The first recorded case of combat-related PTSD was probably in 490 B.C. after the Battle of Marathon between the Greeks and Persians. The historian Herodotus documented the case of a Greek soldier known only as Epizelus. Although surgeons could find nothing physically wrong with him, Epizelus said he lost his sight after a brush with a Persian soldier. According to Herodotus, “He said that a gigantic warrior, with a huge beard, which shaded all his shield, stood over against him. But the ghostly semblance passed him by, and slew the man at his side.” The soldier never saw anything again.
To this day, doctors are not sure whether the cumulative effects of combat-related stress cause PTSD, or if it must be an extremely traumatic one-time event.
As the understanding of Post Traumatic Stress Disorder has improved, the treatments have improved, as well. But there are some issues. Transportation is a good example. PTSD treatment availability varies significantly in different areas. Fortunately, the Defense Base Act covers these transportation expenses. And, DBA victims may choose their own doctors. So, once victims find effective doctors. They can keep going to them as much as needed.
In a few cases, however, one treatment might be enough. Clinical trials involving 3,4-Methylenedioxymethamphetamine (MDMA, or ecstacy) have been encouraging. In as little as one dose, MDMA can effectively alleviate many PTSD symptoms. Obviously, a doctor must closely supervise these treatments. Although MDMA is a commonly-available party drug, PTSD patients should never self-medicate.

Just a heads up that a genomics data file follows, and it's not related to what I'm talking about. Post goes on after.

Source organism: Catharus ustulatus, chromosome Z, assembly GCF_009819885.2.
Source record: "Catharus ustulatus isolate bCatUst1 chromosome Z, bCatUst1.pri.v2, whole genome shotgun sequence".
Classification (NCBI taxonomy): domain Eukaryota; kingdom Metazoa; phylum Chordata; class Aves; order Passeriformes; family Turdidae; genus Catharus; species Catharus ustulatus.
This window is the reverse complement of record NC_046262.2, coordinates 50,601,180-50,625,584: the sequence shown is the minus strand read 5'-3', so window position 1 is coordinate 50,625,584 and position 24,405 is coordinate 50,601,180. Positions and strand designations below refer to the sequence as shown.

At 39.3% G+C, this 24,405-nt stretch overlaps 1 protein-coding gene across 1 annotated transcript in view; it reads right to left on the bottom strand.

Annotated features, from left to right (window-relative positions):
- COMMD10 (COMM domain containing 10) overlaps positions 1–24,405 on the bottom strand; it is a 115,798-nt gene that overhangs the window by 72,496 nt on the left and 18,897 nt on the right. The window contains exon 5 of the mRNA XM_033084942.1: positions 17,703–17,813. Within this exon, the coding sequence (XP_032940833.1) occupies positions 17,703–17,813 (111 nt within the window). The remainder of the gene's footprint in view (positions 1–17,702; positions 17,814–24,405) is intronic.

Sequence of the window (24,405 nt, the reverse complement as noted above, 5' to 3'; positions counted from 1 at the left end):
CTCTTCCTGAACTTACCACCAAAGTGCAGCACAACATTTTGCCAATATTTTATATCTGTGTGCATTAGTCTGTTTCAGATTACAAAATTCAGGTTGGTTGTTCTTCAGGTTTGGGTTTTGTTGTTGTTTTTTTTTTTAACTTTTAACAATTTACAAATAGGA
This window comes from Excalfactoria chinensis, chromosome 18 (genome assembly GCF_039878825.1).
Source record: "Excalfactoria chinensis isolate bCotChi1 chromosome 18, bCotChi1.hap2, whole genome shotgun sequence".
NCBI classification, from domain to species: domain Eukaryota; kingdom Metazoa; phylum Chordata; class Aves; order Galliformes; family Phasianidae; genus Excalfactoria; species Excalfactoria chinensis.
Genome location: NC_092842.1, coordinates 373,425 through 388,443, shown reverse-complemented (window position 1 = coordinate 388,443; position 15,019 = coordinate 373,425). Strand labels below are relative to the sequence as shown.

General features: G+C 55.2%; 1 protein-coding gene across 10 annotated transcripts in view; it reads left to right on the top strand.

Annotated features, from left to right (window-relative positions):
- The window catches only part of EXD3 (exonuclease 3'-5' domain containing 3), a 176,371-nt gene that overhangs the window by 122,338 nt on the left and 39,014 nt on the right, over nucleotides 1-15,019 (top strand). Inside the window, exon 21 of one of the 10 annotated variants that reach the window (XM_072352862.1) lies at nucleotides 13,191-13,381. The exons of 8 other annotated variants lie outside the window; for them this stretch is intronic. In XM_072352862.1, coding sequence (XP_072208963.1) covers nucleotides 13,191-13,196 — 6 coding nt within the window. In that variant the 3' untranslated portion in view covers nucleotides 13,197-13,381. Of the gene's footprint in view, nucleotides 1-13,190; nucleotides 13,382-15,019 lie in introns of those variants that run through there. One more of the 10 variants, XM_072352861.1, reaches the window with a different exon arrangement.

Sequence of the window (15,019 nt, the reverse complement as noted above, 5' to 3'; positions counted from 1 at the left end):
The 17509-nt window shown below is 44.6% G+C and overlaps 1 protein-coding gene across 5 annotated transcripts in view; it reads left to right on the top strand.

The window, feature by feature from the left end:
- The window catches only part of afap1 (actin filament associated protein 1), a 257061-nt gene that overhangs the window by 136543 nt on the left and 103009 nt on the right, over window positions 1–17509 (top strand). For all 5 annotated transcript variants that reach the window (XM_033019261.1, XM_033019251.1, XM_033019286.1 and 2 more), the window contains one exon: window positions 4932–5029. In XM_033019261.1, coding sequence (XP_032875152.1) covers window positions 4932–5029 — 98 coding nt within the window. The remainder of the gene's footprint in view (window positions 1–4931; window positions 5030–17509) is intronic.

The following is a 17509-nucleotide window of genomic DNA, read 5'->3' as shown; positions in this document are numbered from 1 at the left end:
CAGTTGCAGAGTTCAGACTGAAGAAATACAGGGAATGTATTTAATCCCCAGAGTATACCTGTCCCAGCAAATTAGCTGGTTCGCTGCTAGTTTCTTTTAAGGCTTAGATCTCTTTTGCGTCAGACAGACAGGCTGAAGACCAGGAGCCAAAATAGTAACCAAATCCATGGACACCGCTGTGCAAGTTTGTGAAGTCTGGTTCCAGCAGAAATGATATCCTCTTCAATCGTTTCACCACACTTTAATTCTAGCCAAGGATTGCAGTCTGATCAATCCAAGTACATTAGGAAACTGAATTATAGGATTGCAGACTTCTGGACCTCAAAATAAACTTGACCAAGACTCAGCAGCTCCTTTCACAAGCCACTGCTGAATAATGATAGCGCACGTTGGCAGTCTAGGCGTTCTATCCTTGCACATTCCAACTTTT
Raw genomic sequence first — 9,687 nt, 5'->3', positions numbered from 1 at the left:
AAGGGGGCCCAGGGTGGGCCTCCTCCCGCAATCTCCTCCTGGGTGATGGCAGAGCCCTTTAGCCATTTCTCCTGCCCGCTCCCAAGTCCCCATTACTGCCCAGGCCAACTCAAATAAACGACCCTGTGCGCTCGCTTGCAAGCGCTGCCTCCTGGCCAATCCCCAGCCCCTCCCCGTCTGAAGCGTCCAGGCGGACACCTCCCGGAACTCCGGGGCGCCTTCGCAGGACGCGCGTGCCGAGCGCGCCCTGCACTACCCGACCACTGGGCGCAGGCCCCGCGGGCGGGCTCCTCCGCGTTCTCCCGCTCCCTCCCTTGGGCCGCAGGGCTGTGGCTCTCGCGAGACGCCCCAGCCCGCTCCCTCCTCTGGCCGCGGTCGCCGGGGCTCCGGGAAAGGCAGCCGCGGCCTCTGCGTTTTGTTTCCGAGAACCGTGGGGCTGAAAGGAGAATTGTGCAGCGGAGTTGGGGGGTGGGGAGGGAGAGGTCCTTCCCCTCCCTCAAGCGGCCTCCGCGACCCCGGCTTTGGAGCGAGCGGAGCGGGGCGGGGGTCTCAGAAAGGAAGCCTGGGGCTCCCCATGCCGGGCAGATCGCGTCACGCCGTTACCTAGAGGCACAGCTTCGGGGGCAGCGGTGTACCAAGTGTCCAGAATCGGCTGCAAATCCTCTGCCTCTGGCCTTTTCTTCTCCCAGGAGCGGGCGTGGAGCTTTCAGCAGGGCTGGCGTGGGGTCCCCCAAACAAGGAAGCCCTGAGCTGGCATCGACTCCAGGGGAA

Usually, however, PTSD treatment involves long-term therapy. Many patients benefit from both individual and group therapy. Other medications are available, as well. Frequently, doctors must closely and continually observe these victims, at least for a while.
Progress usually comes in fits and starts. The victim might plateau for months and then experience a sudden breakthrough. So, it is important for an attorney to continually advocate for victims, so the money keeps flowing and they get the treatment they need.
Injury Compensation Available
Most injured contractors qualify for Defense Base Act benefits. The key requirements are broadly defined.
First, as mentioned, the victim must have a physical injury. The same rule applies in other injury-related matters, such as a vehicle collision. A near-miss, no matter how much emotional distress it causes, is usually not actionable in court.
Next, the injury must occur in an overseas war zone. Overseas locations are basically anywhere outside the 50 states. Guam and Guantanamo Bay are overseas locations for DBA purposes, even though they are technically part of the United States. Furthermore, any country with any American military presence is a war zone. That presence could be something as small as a guard at an embassy.
Finally, there must be a nexus (direct or indirect connection) between the deployment and the injury. This rule is similar to the service-related rule for VA disability benefits. If Sam is hurt in a car crash, even if the crash was off-base and not related to the deployment, VA or, in this case, DBA compensation is usually available.
On a related note, the injury need not occur on the clock. That’s usually a requirement in workers’ compensation cases, but not in DBA claims.
For more information about DBA procedure, contact Barnett, Lerner, Karsen, Frankel & Castro, P.A.